Revenue Laws Amendment Bill: briefing; Gas Regulatory Levies Bill: finalisation

This premium content has been made freely available

Finance Standing Committee

24 October 2002
Chairperson: Ms Hogan (ANC)
Share this page:

Meeting Summary

The National Treasury continued its presentations to the committee on the Draft Revenue Laws Amendment Bill, 2002. The Committee accepted the Gas Regulatory Levies Bill. The South African Institute of Chartered Accountants presented their submission on the Draft Revenue Laws Amendments Bill.

Meeting report

Prof Keith Engel (National Treasury) briefed Committee on four important facets of the Draft Revenue Laws Amendment Bill: Corporate Reorganisation, Basic International Changes, Currency Rules and Capital Profit Liquidations.

Corporate Reorganisation
Prof Engel continued his presentation started on 23 October. He reminded the committee that the purpose of the Bill, the main driver, was corporate reorganisation. There were a lot of issues that had to be addressed and problem areas that had slowed reorganisation down.

Prof Engel commented that there should have been one more slide on the issue of Retroactivity. The intention was originally to say that all these changes would have been retroactive back to the 1 October 2002. However it would have been unfair to change the rules midcourse and people who have been relying on the old regime should be getting the benefits and rights of the old regime. The new regime is an overall improved one and therefore they would like to see it in effect as soon as possible. This regime will be tabled at the beginning of November. (See document for his presentation).

Basic International Changes
In his introduction, prof Engel noted that international changes come in two forms:
- basic world changes to the tax landscape and
- currency rules.
In the basic international changes, one is dealing with basic foreign tax credits, foreign source income, foreign subsidiary income and so on (see document for his presentation).

Dr Conroy (NNP) commented that diplomats had always been tax exempt until two years ago when SARS decided they should be taxed. He asked Prof Engel if he would say that this was because it had not been well thought through well when they decided to tax them.

Prof Engel told him that this issue has been on the table long before 1999. SARS's job was to enforce the law, not make the law. The laws were there and SARS was faced with a situation where they had to enforce the law which said they must tax them.

Prof Engel emphasised that most of these issues needed more discussion and that he is very interested to hear what the public has to say.

Currency Rules
Prof Engel told the committee that the Currency Rules are the most difficult of all the rules. He added that this is not unique to the South African tax system but is the same for all tax systems around the world. The complexity of the rules stem from the difficulty of the subject matter and the fact that it is all encompassing. The rules can not be limited to certain transactions. Prof Engel stated that he is very keen to hear what the taxpayers have to say on this matter as the National Treasury needs all the help they can get from the taxpayers (see document for his presentation).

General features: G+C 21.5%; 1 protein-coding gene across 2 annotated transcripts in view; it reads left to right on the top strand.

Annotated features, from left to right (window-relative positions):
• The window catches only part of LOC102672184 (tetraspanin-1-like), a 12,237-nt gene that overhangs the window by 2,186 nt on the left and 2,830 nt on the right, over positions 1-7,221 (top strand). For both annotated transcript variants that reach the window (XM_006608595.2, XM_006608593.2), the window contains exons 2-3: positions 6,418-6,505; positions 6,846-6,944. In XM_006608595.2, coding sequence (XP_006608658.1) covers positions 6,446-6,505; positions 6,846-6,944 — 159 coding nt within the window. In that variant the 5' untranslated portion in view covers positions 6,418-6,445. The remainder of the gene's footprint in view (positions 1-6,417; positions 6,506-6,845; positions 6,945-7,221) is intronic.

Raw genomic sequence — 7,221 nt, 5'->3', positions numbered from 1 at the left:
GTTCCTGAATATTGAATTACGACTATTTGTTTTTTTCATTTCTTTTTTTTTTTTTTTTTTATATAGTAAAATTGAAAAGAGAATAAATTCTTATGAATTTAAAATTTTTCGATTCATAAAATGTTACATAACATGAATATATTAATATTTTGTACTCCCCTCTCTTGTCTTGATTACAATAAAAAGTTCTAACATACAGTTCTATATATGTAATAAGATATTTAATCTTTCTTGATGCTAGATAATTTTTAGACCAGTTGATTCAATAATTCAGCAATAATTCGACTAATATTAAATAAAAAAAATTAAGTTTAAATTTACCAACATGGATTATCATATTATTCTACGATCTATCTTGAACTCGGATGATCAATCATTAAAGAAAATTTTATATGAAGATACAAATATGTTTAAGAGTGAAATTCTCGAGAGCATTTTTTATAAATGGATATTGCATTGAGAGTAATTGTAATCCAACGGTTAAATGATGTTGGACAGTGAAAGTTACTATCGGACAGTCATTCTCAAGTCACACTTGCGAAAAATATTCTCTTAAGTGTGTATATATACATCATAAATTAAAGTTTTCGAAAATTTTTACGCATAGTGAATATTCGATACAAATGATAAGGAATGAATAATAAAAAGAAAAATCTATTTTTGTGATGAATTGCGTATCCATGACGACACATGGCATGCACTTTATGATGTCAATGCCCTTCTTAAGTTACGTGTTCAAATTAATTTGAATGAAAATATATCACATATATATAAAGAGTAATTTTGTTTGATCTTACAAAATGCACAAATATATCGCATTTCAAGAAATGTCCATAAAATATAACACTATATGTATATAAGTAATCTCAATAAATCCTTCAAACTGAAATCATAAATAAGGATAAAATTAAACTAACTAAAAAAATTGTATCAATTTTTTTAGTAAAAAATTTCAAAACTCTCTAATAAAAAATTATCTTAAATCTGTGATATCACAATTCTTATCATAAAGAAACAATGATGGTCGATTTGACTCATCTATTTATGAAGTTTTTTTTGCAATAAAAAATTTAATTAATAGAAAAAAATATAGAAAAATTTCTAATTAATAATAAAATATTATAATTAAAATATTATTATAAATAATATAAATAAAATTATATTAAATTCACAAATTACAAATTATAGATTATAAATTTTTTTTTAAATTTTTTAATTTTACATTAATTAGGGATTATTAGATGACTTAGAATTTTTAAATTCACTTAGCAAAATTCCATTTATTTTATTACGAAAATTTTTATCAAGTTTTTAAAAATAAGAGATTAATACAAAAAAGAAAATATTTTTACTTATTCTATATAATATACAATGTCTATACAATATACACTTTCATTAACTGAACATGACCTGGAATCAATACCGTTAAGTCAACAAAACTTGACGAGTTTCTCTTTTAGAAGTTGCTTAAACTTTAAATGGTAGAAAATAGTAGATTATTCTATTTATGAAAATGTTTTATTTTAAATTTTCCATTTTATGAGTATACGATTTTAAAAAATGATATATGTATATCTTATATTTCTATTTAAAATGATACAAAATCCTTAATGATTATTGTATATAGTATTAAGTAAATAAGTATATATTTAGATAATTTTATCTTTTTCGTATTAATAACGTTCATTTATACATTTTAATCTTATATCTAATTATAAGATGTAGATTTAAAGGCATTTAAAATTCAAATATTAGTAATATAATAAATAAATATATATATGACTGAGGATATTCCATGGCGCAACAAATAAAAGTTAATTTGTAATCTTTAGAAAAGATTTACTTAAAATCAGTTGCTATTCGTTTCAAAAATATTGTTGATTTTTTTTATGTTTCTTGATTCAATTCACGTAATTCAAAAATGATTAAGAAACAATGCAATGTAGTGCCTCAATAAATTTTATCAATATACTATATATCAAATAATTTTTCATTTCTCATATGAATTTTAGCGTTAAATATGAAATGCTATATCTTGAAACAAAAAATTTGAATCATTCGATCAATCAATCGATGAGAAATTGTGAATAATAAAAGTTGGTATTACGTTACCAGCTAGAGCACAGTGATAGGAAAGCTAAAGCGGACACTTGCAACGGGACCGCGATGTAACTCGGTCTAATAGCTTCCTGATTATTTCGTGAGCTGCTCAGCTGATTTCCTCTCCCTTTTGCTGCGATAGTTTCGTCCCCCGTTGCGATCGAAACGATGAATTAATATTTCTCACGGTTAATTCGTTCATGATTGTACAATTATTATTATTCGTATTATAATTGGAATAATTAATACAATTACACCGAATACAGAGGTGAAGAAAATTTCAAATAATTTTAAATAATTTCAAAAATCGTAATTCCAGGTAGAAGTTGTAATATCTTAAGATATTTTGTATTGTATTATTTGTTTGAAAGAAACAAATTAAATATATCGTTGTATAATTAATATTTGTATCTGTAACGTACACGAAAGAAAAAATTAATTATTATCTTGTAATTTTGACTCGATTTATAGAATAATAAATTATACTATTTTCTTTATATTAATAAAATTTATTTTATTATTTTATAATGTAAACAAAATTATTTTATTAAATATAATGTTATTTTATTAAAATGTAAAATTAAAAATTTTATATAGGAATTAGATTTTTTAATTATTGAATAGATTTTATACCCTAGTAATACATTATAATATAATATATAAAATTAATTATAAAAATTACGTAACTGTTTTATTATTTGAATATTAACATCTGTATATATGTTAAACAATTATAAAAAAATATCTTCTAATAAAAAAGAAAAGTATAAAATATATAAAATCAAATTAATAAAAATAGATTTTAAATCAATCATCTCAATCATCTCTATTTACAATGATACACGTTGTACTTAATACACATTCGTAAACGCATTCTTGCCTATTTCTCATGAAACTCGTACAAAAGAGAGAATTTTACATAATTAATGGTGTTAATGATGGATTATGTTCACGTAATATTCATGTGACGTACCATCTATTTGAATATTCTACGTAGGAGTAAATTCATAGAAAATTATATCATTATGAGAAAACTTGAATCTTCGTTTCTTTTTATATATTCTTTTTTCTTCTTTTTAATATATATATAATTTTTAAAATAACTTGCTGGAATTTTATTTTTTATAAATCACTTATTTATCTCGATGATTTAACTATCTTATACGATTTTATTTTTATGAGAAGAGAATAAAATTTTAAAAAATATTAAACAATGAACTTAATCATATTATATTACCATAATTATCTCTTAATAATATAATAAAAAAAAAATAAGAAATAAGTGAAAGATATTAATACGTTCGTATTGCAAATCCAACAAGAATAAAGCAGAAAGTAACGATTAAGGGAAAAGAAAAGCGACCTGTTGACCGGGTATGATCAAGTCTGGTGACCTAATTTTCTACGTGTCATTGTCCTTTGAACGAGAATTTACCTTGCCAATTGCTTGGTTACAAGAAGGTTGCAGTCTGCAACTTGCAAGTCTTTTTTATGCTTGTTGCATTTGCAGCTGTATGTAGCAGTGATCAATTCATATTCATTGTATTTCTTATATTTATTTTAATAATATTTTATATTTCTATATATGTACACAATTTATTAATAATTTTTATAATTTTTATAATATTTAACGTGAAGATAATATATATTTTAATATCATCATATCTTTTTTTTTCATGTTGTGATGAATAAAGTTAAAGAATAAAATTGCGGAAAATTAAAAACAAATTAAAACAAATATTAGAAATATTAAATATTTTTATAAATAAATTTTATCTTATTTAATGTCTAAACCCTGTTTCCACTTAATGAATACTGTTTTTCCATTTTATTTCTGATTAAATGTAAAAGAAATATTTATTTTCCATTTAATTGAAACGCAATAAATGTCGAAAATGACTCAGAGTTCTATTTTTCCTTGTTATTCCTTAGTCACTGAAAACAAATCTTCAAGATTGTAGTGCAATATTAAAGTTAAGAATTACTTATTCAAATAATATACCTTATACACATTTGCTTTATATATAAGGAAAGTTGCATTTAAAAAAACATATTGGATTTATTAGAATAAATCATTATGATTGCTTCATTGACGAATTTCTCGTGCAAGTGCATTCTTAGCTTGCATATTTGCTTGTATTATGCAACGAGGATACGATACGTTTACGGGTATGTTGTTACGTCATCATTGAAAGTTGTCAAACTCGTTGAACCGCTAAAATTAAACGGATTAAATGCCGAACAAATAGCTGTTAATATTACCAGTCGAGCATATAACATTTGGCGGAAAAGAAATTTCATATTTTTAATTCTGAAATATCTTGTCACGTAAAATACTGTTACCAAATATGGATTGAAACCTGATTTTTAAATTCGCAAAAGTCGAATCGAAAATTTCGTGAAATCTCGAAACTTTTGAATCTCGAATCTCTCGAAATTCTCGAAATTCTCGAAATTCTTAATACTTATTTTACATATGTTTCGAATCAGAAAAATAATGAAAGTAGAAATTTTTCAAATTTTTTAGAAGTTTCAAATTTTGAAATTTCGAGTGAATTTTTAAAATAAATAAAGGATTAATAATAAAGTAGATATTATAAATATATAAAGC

Capital Profit Liquidations: Briefing by Prof Keith Engel (National Treasury)
Prof Engel reminded the committee that he discussed tax-free liquidations under company reorganisations. The tax-free liquidation requires the parent company to own more than 75% of its liquidating subsidiary. That is a situation where two companies within the same group become one entity. The reason why this was made tax-free is because they are actually just two branches of a single group. Prof Engel emphasised that what is being dealt with in this presentation is basic liquidation which is a taxable event.

Submission by
the South African Institute of Chartered Accountants (SAICA)
Mr Croome (Current Chair: SAICA Taxation Committee) and Mr N Nalliah (Chair Elect 2003, SAICA Taxation Committee presented their submission (see document).

Ms Hogan thanked SAICA for their thoughtful and detailed input. She felt strongly that this committee should make a ruling about the consultation period. This refers to the time period available for the public and other interested parties to make submissions on the new amendments. Ms Hogan proposed changing it from 10 days to 10 working days. She urged SARS and the Treasury to allow as much time as possible for inputs from the public. She emphasised the important role these valuable inputs play. Ms Hogan excused herself and Mr Nene (ANC) took over as acting chairperson.

Ms Joemat (ANC) suggested that the National Treasury give their opinion on the concerns raised in SAICA's submission.

Ms Taljaard (DP) commented that she would like to open up some issues a little further. She wondered whether other members also have some issues to raise before the Treasury and SARS be asked to comment.

Mr Hanekom (ANC) suggested that Ms Taljaard's additional questions be taken so that they can also be addressed.

Ms Taljaard wanted to comment on the question of double taxation that is raised in paragraph 7.1 of SAICA's submission. It was not specifically addressed but she felt that it clearly is an area that could generate a degree of concern because the intention throughout the legislation is to avoid any instances of double taxation and if there are areas where there could be an implication of double taxation one would want to avoid it. She also requested elaboration on paragraph 7.13. She also asked for more clarity on the spot and average rates.

Mr Croome (SAICA) said that SAICA's concern in paragraph 7.1 is that you have a adjustment under the transfer pricing provisions in section 31 which effectively increases the income of the one CFC but there is no recognition for that on the company with which it has transacted. On the one hand income is increased without giving a corresponding deduction on the other hand. Effectively the same amount of income is double taxed. SAICA understands that this is meant as a penalty but they feel that the other CFC or entity should receive a credit which results in the transaction being adjusted.

Mr Nalliah (SAICA) said that for accounting purposes, spot rates are being used because the actual economic cost of benefit is determined using spot rate. The average rate may from an administrative viewpoint be simpler but it does not bear any semblance to economic reality especially in South Africa where there is a fluctuating currency. SAICA would support the use of spot as it is being used for accounting and that information is readily available daily.

Prof Engel commented about the concerns on the transfer pricing that, as far as he is aware, the adjustment procedure does exist. He would be happy to engage Mr Croome on that issue. He also told the committee that the taxpayers needed these tax relief measures as soon as possible and therefore the amount of time for consultation is so short. In this case there had to be a trade-off between consultation and the speed of implementing tax relief.